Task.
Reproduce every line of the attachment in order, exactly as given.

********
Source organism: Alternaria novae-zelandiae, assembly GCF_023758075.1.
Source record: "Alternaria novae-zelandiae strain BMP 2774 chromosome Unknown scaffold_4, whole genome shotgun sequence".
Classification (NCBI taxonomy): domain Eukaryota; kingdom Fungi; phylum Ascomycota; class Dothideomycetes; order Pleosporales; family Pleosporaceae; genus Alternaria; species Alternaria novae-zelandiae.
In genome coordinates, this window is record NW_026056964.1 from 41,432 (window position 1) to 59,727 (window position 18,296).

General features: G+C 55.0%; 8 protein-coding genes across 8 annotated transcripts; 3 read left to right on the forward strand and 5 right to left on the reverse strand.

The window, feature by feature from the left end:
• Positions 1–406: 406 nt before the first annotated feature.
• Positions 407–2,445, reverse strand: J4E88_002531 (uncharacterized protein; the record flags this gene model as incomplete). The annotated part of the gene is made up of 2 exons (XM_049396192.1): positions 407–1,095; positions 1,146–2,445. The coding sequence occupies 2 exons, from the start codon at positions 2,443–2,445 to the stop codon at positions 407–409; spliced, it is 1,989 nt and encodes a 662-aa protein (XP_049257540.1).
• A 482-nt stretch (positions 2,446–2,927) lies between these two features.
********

Source organism: Alternaria novae-zelandiae, assembly GCF_023758075.1.
Source record: "Alternaria novae-zelandiae strain BMP 2774 chromosome Unknown scaffold_4, whole genome shotgun sequence".
Classification (NCBI taxonomy): domain Eukaryota; kingdom Fungi; phylum Ascomycota; class Dothideomycetes; order Pleosporales; family Pleosporaceae; genus Alternaria; species Alternaria novae-zelandiae.
In genome coordinates, this window is record NW_026056964.1 from 41,432 (window position 1) to 59,727 (window position 18,296).

General features: G+C 55.0%; 8 protein-coding genes across 8 annotated transcripts; 3 read left to right on the forward strand and 5 right to left on the reverse strand.

The window, feature by feature from the left end:
• Positions 1–406: 406 nt before the first annotated feature.
• Positions 407–2,445, reverse strand: J4E88_002531 (uncharacterized protein; the record flags this gene model as incomplete). The annotated part of the gene is made up of 2 exons (XM_049396192.1): positions 407–1,095; positions 1,146–2,445. The coding sequence occupies 2 exons, from the start codon at positions 2,443–2,445 to the stop codon at positions 407–409; spliced, it is 1,989 nt and encodes a 662-aa protein (XP_049257540.1).
• A 482-nt stretch (positions 2,446–2,927) lies between these two features.